Curious about cumbia? Join Ciudad Reina for a cumbia history and dance lesson (Local News and Reviews)

“It’s so much more than just music.”

Dia de Los Muertos  at Town hall Celebration

Courtesy of Polina Saran and Ciudad Reina

Where did cumbia music originate? But perhaps more importantly, how do you dance to it?

If you were curious, the folks with Ciudad Reina can teach you Friday night at the RedLine Contemporary Art Center.

The lessons are part of special event Una Historia de la Cumbia!, an event featuring cumbia history lessons, music and, of course, dancing. RedLine is located at 2350 Arapahoe St. and the festivities will go from 7 p.m. to 9 p.m. tonight.

Ciudad Reina is a two person collaborative featuring Molly Gallegos and Enrique Jimenez. Both are DJs with 89.3 FM KUVO, Gallegos goes by La Molly and Jimenez is El Jaguar. Their set list includes all types of Latinx music, from Mexican goth to cumbia sonidera.

By night they may be entertainers, by day too, but they also work to promote and introduce communities to local Latinx artists.

“We seek out entertainment that is specifically meant to highlight lesser known Latinx musicians and genres,” Gallegos said. “It’s an effort to not only get that music out but to create a new community around it.”

Enrique Jimenez at a Dia de Los Muertos  Town hall celebration.
Courtesy of Polina Saran and Ciudad Reina

Una Historia de la Cumbia! will highlight both aspects of the group.

Throughout their DJ sets, participants will hear cumbia while learning the history of the music. Cumbia is listened to by many and is popular in a number of Latin American countries including Argentina, Chile, Ecuador and El Salvador. But the music originated in Colombia, Gallegos said, and was initially considered “poor people’s music” as it was brought to the country by those enslaved by Spainards.

“It’s so much more than just music,” Gallegos said. “Cumbia tells the history of Latin America and its people. We’ll be highlighting that history from the beginning with the bringing of enslaved people to Colombia…The history’s sort of been lost…Cumbia itself has historically been looked down upon. It’s seen as low class music because it’s music of the people.”

As cumbia made its way through Latin America, Gallegos said it had connections to the oil boom in Peru and economic policy in Argentina.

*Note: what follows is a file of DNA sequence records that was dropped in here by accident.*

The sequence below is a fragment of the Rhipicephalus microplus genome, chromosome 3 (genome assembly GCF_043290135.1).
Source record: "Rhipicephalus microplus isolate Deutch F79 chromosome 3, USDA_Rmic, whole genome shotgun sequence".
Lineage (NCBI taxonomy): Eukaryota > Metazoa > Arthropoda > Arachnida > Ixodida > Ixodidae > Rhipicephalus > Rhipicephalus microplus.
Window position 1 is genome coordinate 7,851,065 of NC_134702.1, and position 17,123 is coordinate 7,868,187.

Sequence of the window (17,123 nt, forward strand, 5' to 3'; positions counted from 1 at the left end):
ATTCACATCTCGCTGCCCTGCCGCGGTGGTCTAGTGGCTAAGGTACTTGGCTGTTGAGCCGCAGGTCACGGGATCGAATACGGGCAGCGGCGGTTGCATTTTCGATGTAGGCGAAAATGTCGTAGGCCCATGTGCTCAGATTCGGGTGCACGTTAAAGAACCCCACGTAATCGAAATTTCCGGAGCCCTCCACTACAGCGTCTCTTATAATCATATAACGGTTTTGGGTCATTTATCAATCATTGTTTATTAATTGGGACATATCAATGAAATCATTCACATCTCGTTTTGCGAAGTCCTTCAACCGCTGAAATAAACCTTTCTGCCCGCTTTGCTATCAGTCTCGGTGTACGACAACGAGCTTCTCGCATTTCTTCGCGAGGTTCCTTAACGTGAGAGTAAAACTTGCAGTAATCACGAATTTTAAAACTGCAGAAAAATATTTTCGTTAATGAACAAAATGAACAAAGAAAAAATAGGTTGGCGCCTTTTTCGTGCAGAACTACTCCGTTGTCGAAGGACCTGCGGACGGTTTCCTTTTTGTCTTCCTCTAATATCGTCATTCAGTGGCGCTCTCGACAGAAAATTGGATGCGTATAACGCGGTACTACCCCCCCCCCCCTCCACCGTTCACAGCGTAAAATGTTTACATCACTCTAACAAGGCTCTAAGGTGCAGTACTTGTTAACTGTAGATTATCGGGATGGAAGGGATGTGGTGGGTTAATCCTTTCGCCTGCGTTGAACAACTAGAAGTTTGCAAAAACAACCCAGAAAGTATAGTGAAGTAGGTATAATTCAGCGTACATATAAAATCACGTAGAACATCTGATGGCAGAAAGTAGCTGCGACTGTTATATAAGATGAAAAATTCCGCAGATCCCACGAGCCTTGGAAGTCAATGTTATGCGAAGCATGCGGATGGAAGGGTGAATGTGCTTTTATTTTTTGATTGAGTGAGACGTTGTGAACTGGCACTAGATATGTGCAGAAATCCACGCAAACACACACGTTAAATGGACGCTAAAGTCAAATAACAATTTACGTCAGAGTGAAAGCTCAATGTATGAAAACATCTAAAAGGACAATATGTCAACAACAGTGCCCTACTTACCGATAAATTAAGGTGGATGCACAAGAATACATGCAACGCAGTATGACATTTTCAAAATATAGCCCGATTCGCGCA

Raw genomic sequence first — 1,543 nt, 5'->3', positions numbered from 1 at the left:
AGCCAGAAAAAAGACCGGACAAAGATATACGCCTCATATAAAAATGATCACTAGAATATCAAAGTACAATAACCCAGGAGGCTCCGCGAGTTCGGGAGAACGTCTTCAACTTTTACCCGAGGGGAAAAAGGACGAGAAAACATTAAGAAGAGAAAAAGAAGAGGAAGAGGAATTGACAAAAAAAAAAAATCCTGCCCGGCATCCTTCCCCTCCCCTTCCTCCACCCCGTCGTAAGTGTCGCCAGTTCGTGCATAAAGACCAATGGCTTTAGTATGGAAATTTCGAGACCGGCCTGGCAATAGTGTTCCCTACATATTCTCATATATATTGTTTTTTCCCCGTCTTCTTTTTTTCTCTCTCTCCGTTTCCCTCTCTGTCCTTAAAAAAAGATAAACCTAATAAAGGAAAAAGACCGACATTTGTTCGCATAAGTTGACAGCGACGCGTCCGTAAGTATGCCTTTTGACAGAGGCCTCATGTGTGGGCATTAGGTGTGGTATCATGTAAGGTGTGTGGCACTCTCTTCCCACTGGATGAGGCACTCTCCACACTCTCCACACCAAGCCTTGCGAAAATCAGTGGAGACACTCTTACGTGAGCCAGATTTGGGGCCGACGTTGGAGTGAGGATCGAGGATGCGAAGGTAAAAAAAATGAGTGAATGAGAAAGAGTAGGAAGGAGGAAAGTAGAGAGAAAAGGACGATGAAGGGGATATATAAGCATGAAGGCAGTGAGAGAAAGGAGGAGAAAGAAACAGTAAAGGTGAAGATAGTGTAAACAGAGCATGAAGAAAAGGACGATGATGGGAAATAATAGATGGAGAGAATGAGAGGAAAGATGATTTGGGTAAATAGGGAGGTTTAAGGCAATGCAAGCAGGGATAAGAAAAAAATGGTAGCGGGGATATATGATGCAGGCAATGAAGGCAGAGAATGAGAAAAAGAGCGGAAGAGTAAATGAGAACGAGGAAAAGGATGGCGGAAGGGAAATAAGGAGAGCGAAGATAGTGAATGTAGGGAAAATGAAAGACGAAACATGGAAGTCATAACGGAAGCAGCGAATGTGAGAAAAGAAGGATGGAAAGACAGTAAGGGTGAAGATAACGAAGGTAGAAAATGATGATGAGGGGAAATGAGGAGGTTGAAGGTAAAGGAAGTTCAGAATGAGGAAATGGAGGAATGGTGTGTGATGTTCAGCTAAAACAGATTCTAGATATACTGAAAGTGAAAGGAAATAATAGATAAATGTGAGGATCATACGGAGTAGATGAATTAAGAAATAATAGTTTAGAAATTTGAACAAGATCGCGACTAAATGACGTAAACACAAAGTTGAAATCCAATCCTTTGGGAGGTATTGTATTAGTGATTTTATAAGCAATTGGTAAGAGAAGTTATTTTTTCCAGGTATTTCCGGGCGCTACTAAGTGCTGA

After Gallegos and Jimenez explore the history of cumbia, Gallegos said there will be a basic dance lesson by Magally Rizo Luna. No worries if you have two left feet.

Gallegos said the event is meant to celebrate the music of cumbia but also the history.

Molly Gallegos at a Dia de Los Muertos town hall celebration.
Courtesy of Polina Saran and Ciudad Reina

Gallegos added that working with RedLine was important in sharing the history because currently the gallery is hosting an exhibition program called “Roots Radical: An Exploration into Indigenous Ancestry and Experience.”

The program allows indigenous creators and artists to explore their ancestry and “step away from their colonized view of their history,” Gallegos said.

So, exploring the history of cumbia fits right into the programming.

The event will be free for members of the art gallery and then there is a $5 suggestion for non-members.

Gallegos said this event happened “organically” but this is what she and Jimenez focus on, the history of music. Gallegos said she’s not sure when the next event will be but stay tuned, there may be a history lesson on salsa next.

“My whole philosophy as an artist is art is an exploration of self,” Gallegos said. “If you don’t know who you are and where you come from, you don’t know what to hold on to. History gives you power. It empowers you to understand yourself and feel like you have a place.”

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